4. Michael Moore
At the 2003 Independent Spirit Awards, the comedic documentarian/activist won the Best Documentary Feature gong for Bowling For Columbine. During his acceptance speech, he took the opportunity to forcefully criticize President Bush:
“We have a fictitious President, who was put in office with fictitious results and he’s now conducting a war for fictitious reasons.
This is absolutely insane. The lesson for the children of Columbine this week is that violence is an accepted means to resolve a conflict and it’s a sad, sick and immoral lesson.”
The very next night, in front of a much larger TV audience, while accepting the Oscar in the same category for the same movie, he essentially said the same thing while adding, “…we are against this war, Mr. Bush. Shame on you, Mr. Bush, shame on you.”
It drew a decidedly mixed reaction as a large number of boos competed with a few cheers to drown out his words.
Weeks later, celebrities who supported the Iraq invasion, voiced their disapproval of Moore’s comments publicly. As Moore himself noted later on, when he walked off-stage, someone screamed “Asshole!” right in his ear. Years later, that same guy apologized to him personally and admitted Moore’s opposition to the war was right.
I wonder if any of those pro-war celebrities did the same thing.
5. Rep. Barbara Lee
Politicians are generally a gutless bunch, so it’s always a surprise when an elected official breaks from the pack on principle, especially during a national crisis. Such was the case with this California Congresswoman, the only American politician to vote against The Patriot Act, in 2002.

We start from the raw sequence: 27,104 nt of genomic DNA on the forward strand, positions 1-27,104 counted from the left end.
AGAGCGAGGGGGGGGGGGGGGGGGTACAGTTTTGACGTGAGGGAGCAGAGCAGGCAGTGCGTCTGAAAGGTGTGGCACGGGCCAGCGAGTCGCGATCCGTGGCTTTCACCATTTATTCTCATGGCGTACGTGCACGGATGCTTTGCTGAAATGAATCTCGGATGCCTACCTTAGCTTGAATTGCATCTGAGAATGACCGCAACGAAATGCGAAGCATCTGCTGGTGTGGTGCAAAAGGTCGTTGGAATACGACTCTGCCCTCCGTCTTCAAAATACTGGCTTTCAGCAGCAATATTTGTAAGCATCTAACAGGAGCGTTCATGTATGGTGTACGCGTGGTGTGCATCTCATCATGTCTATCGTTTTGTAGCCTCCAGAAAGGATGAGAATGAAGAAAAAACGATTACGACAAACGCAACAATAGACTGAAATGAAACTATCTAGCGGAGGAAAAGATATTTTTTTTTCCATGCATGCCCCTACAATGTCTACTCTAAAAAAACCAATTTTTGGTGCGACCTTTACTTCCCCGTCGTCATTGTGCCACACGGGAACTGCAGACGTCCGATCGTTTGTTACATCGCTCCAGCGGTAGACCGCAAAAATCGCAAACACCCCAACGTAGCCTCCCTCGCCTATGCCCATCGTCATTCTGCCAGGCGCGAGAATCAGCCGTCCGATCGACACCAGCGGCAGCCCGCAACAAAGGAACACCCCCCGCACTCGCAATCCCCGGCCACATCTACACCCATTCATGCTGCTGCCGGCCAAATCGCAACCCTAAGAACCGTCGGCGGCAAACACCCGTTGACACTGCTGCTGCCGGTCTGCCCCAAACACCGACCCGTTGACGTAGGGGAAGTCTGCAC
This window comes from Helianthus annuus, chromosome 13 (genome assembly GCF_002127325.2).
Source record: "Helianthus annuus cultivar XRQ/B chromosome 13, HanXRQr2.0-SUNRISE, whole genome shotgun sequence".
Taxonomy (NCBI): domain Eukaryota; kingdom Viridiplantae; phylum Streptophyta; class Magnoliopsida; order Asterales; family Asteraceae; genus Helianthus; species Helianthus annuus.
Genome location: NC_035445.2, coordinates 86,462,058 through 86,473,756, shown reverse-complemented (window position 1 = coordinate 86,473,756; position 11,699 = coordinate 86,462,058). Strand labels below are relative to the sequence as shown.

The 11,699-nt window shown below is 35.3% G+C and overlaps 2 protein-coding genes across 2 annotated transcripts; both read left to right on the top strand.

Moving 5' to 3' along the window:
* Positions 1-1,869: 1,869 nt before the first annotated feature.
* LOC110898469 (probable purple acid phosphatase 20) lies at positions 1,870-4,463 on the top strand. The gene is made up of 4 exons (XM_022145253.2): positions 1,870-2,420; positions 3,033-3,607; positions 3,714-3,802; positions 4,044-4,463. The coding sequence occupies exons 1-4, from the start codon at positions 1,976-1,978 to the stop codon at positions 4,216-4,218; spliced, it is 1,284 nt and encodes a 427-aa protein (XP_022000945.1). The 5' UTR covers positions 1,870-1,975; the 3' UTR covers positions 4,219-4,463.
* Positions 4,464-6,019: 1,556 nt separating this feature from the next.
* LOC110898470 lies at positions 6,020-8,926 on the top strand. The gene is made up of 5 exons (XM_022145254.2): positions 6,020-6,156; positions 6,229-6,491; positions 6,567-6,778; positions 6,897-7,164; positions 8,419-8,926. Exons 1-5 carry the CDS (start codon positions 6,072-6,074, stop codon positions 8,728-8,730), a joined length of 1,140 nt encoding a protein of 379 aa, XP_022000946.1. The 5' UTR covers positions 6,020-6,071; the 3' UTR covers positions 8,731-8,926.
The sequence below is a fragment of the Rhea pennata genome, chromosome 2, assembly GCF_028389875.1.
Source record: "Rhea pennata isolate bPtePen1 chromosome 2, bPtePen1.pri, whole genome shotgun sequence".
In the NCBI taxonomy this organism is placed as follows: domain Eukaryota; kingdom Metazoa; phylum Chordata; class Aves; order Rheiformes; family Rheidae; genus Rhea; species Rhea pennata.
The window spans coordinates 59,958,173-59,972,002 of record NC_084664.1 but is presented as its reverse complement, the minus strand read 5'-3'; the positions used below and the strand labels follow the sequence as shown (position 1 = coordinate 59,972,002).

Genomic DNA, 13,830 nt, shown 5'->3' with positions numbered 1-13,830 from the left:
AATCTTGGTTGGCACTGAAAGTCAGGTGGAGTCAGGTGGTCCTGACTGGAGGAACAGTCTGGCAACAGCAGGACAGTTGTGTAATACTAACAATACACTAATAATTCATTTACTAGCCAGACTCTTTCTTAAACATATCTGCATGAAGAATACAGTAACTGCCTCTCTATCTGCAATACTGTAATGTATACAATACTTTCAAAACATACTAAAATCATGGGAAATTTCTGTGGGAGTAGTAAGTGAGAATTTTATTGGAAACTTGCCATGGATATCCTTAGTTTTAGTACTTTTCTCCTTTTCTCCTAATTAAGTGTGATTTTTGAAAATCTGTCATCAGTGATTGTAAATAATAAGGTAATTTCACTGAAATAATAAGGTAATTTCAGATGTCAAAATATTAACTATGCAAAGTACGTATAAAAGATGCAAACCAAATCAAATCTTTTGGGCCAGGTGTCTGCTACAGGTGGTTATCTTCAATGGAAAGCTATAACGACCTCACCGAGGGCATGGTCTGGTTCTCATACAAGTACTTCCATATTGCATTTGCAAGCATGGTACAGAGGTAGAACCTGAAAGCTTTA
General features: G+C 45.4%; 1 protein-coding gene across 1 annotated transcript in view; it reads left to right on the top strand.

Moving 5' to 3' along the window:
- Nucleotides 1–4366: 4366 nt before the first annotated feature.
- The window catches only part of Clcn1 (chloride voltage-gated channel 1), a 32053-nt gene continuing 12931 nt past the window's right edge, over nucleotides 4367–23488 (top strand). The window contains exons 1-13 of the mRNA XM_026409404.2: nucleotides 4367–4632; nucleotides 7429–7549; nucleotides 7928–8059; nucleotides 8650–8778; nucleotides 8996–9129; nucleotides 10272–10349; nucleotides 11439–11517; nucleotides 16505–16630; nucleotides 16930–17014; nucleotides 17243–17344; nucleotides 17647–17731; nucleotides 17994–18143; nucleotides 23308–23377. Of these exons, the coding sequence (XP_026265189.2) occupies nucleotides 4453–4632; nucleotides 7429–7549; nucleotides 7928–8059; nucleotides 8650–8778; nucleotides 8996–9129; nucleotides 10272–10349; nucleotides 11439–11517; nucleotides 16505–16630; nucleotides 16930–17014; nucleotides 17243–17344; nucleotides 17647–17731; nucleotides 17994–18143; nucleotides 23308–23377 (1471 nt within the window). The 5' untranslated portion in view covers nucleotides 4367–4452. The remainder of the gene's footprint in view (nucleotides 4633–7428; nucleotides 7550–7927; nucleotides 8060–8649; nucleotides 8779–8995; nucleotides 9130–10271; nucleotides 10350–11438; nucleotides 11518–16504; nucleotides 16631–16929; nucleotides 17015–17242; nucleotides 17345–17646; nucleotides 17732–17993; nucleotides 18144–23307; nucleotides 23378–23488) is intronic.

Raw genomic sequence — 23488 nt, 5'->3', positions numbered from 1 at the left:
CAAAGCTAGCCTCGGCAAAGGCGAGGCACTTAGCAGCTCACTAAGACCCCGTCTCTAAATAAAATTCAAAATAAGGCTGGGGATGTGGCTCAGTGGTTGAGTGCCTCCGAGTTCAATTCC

In a statement publicly released on August 21, 2002, which you can still read on her website, Democratic Rep. Lee noted the following:
“I have been deeply worried about the expansion and escalation of military action since Congress’s vote last September to grant the President such sweeping war making authority…Now, with rising calls from members of the Bush Administration and some members of Congress demanding war with Iraq and increasingly dangerous rhetoric from the President himself, those fears are becoming a reality.”
“We have seen no evidence tying Iraq to the atrocities of September 11th…”
“Today, we are at a critical crossroads and there has been far too little honest and open debate about where our policies should go from here.”
“A U.S. invasion of Iraq escalating and expanding conflict in the Middle East without constitutional authority, international support, or legal justification would represent a tragedy of immense proportions. Members of Congress must stand up and oppose this dangerous course of action and work to promote a policy that advances real U.S. security interests through renewed U.N. weapons inspections in Iraq and engagement rather than invasion.”
As a result many months later, Rep. Lee, whose view has remained unchanged in the 12 years that have followed, voted against the Iraq War authorization. Hillary Clinton, on the other hand, supported it. Remember that if she runs for President in 2016.
6. Senator Russ Feingold